As the successor to the legendary Beetle, of which over 21.5 million units were made, the Golf Mk1 designed by Giorgio Giugiaro had to live up to the great expectations of continuing the success story of what until then was the world’s most successful car. In the spring of 1974, nobody could really be sure that this would indeed be achieved. However, the modern and reliable drive system, the spacious internal layout with a tailgate and fold-down rear seat and ultimately the design as well won over the market to such an extent that production of the one-millionth Golf was already being celebrated in October 1976.
Volkswagen wrote at that time about the new car: “The Golf offers maximum luggage space and safety. It is laid out uncompromisingly for practical use. The low beltline provides clarity, the sloping bonnet allows a clear view of the road right up to just in front of the car and the low rear window makes reversing easy.” And that applies to this day.
Like every Golf thereafter, the first generation too was already a reflection of the progress and automotive trends of its era. Thus, for example, in launching the first Golf GTI (in 1976) Volkswagen heralded the introduction of greater dynamism in this class, while the Golf D (naturally aspirated diesel engine, 1976) and the later Golf GTD (turbodiesel, 1982) marked the breakthrough for diesel cars in the compact segment. In 1979, with the Golf Cabriolet – at times the world’s best-selling open-top car – Volkswagen brought a breath of fresh air into a vehicle category that by that time had long been simply called the ‘Golf class’. 6.72 million units of the first generation Golf, including all derivatives and the Jetta (at that time based on the same body), were sold across every continent of the globe – the Golf had proved itself a worthy successor to the Beetle. (source: Volkswagen)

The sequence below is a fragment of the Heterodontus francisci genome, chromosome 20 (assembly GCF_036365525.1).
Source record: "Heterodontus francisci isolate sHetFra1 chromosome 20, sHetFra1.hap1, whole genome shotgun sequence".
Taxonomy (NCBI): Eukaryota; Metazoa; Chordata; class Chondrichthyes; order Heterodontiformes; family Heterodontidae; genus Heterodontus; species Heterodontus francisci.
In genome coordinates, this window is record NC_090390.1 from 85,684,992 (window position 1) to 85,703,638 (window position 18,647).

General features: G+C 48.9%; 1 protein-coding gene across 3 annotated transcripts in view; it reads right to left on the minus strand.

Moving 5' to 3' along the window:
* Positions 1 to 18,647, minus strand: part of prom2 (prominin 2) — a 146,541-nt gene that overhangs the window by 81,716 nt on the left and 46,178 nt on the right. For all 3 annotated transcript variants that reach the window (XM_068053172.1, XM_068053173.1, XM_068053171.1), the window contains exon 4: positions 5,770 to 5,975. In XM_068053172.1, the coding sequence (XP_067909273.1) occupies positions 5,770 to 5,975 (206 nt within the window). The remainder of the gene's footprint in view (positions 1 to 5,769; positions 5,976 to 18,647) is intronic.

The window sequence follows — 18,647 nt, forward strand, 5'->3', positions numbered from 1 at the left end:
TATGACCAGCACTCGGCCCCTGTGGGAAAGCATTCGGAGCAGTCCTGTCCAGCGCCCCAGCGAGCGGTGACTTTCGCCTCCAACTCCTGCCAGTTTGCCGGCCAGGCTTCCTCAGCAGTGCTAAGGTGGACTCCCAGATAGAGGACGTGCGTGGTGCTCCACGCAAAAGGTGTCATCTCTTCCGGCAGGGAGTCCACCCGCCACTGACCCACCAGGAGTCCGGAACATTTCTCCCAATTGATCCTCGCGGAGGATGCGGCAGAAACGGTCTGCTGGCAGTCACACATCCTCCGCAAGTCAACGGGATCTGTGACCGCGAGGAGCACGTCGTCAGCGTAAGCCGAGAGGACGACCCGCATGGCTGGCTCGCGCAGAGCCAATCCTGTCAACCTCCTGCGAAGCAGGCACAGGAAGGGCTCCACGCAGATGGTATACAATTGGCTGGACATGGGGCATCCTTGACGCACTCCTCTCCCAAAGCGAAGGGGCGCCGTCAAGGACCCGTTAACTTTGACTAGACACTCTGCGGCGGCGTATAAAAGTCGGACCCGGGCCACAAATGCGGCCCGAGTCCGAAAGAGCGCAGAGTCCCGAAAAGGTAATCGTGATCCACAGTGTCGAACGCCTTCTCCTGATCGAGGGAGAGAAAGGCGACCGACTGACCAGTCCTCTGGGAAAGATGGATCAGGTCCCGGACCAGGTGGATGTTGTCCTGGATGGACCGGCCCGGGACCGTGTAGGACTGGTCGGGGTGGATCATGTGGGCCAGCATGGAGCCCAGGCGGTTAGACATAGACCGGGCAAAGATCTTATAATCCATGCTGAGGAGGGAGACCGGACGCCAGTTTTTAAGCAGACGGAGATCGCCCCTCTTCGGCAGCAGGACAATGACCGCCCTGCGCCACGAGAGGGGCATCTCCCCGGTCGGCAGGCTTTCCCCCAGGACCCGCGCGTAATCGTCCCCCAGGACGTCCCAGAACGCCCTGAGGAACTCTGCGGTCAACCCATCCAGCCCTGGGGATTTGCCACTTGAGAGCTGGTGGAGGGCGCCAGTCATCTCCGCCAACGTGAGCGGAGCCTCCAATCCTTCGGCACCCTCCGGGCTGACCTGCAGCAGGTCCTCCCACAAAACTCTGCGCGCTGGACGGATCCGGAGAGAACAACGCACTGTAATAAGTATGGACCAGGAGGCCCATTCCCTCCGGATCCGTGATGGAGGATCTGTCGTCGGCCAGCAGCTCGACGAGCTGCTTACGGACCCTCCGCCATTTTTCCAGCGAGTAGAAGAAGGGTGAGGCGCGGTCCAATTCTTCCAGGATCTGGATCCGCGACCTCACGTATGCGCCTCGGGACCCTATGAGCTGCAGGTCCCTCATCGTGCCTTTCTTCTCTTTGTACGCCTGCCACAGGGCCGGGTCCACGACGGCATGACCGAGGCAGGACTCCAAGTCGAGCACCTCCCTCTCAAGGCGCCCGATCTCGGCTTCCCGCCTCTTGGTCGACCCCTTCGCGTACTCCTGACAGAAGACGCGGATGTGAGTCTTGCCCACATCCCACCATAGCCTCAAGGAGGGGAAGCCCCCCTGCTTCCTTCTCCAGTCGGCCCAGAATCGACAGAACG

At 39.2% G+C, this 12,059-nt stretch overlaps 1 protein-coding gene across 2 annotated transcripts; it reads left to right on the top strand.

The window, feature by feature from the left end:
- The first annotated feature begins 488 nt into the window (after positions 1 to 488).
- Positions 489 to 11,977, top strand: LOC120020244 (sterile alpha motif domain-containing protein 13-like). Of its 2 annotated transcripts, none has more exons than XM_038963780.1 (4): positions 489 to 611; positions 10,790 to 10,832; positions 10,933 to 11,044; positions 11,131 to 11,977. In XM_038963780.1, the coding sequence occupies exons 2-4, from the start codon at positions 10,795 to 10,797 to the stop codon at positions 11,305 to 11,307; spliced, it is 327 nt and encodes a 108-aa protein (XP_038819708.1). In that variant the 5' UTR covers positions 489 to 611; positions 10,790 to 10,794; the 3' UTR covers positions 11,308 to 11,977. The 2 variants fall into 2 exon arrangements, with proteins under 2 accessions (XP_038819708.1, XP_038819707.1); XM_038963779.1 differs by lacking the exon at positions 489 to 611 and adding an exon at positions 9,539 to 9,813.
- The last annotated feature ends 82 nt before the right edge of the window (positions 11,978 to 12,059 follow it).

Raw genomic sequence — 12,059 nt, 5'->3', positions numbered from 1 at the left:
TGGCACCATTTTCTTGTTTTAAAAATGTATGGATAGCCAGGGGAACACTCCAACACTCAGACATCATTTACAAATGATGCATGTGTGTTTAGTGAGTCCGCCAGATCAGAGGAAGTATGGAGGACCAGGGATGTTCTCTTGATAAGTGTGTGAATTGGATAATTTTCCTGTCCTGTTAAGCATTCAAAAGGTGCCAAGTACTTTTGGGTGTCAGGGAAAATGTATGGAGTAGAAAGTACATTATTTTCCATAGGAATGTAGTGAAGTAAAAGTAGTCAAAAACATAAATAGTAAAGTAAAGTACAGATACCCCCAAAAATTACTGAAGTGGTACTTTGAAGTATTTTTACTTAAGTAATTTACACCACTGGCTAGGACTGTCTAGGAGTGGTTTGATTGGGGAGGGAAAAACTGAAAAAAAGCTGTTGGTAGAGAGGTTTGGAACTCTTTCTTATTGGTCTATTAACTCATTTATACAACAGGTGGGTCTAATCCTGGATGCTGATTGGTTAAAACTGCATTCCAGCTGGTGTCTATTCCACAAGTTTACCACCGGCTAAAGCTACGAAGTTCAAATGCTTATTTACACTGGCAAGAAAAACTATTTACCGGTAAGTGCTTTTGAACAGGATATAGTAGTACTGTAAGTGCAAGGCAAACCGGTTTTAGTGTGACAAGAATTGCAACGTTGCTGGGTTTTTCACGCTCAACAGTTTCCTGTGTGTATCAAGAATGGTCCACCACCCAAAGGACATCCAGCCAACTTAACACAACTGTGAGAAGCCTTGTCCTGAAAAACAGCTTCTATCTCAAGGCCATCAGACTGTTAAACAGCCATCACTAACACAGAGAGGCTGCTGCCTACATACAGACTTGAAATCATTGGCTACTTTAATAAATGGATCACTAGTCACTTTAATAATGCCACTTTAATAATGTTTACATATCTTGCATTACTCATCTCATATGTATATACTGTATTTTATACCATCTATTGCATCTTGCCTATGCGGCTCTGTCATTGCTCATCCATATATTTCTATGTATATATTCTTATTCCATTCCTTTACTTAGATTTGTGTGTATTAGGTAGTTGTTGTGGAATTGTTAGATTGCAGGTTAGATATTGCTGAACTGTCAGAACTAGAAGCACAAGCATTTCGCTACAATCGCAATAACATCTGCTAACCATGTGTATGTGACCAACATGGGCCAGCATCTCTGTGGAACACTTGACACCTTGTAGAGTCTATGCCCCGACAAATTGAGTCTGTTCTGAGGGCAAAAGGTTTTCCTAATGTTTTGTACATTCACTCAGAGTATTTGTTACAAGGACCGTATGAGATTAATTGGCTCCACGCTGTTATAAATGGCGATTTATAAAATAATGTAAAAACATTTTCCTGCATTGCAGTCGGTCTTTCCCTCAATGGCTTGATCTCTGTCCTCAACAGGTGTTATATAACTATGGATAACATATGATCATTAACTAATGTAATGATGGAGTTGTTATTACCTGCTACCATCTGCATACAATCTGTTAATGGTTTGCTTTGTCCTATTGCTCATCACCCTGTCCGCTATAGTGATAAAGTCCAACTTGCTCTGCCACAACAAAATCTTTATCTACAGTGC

1974 Volkswagen Golf (Mk1)
1986 Acura Integra RS 5-door was produced until 1989. It had a 1.6-liter DOHC 16-valve 4-cylinder that produced 113 hp @ 6250 rpm, 99 lbs-ft @ 5500 rpm. Available tramsissions incliuded a 5-speed manual or a 4-speed automatic.
1986 Acura Integra RS 5-Door
The 1981 Pontiac T-1000 was produced until 1987 on GM’s T-Platform. It had either a 1.4 or 1.6 L OHC gasoline I4 engine producing from 53 to 70 horsepower. It was pretty much identical to the Chevette, but of course had unique grille, body molding and vertical lined taillights. Here you see a 3-door and 5-door model. (image source: John Lloyd)
Hyundai introduced the all-new 2013 Elantra GT at the North American debut of the 2012 Chicago Auto Show. This five-door compact hatchback looks like alot of fun to drive, with its 148 HP, 1.8-liter Nu four-cylinder engine that achieves Best-in-class standard fuel economy estimated at 28 mpg city, 39 mpg highway. The all-new Elantra GT rides on a 104.3-inch wheelbase and has an overall length of 169.3 inches. The height is 57.9 inches and the width is 70.1 inches.